Life in the mountains is all about exploring and getting out into the great outdoors – which is why we bought a camper van last week! From our home in Morzine we can reach some stunning places within an hour or few’s drive – Annecy, Switzerland, Lake Geneva, Italy’s lakes or coast. We could even just pop up the road to beautiful Lake Montriond with the BBQ and a bag of wine for sunset any day of the week! With just a moment’s notice Steve, the dog and I can hop in the van and be on holiday. We can’t wait! The van has a pop-up roof, a couple of hobs and a sink, electrics and we’ve got plenty of outdoor furniture to play with. So here begins the Downs’ Camper Adventures (nothing to do with Steve’s limp wrists – or my currently broken one).
The first trip was driving the camper back from the UK to Morzine, which we did with a stop in the Champagne region. It was a flying visit, but we’ll definitely be back to do it properly. Driving into Epernay, just south of Reims, we passed the Champagne house ofMoet & Chandon first. Apparently it offers one of the best tours and tastings, taking you down to their cellars 10 to 30 metres under the chalky soil and among their 28kms of caves! Though, it being Easter Sunday they were closed and I could only dream of the bubbly loveliness inside its doors. There are hundreds of champagne houses dotted around Reims and Epernay – a slightly wobbly summer bike ride champagne crawl would seem the best way to take them in. Some of the vineyards offer free parking for motorhomes so you can attend their ‘degustations’ (wine tastings), fill up your camper with bottles of the stuff and crash out on the premises.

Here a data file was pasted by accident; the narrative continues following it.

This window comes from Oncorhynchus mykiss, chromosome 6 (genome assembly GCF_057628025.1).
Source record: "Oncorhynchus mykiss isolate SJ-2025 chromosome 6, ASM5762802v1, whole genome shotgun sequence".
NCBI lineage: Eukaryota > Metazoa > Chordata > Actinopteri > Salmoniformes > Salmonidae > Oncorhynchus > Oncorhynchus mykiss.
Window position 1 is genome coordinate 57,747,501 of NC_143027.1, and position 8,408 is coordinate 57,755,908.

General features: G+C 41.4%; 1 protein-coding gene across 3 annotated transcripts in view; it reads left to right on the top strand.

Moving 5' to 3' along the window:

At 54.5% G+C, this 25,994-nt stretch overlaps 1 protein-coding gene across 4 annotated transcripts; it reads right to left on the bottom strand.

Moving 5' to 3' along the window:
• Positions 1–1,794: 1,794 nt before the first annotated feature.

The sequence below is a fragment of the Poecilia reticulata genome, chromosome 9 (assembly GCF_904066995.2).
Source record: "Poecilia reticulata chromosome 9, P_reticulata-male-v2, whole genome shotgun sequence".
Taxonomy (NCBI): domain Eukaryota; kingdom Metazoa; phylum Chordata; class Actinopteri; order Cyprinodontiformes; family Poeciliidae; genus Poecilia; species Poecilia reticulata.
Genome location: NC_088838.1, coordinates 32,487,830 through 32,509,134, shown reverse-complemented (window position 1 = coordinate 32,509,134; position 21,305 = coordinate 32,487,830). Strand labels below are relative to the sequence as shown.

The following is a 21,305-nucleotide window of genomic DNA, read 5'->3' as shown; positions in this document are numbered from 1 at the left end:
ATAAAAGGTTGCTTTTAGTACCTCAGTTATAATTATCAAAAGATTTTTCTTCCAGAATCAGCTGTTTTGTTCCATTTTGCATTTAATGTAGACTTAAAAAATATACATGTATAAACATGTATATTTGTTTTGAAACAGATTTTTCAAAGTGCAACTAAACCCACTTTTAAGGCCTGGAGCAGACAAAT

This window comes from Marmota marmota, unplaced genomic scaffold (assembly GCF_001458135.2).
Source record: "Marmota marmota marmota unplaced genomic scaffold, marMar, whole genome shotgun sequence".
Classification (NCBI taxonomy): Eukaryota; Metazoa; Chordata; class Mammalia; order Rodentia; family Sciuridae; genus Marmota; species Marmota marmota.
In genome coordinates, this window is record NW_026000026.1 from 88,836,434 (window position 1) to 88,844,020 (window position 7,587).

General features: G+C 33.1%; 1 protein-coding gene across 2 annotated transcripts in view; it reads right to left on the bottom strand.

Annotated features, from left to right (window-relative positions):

We downloaded a great app, Park4Night, which shows a whole range of locations for overnight stays – from wild camping with a view, to campsites with all the facilities. We decided to check out a vineyard called Ferme de Bel Air which it said offered tastings and parking plots with stunning views. It looked beautiful when we pulled up, but no-one was in at the house and we couldn’t find any toilets (note to self, when you don’t have a port-a-loo with you always double check toilets are nearby), so we reluctantly moved on. It was getting late and we were ill prepared so we headed for a municipal campsite which would have everything. We drove to Chalons-en-Champagne, which looked like a really interesting city to stop in from the fun mini Arc de Triomphe on the roundabout (italso has its own version of Paris’s Notre Dame cathedral). In fact, this is the capital of the Champagne region – despite being much smaller than Reims. Sitting on the river, there are lots of gardens to explore and beautiful architecture.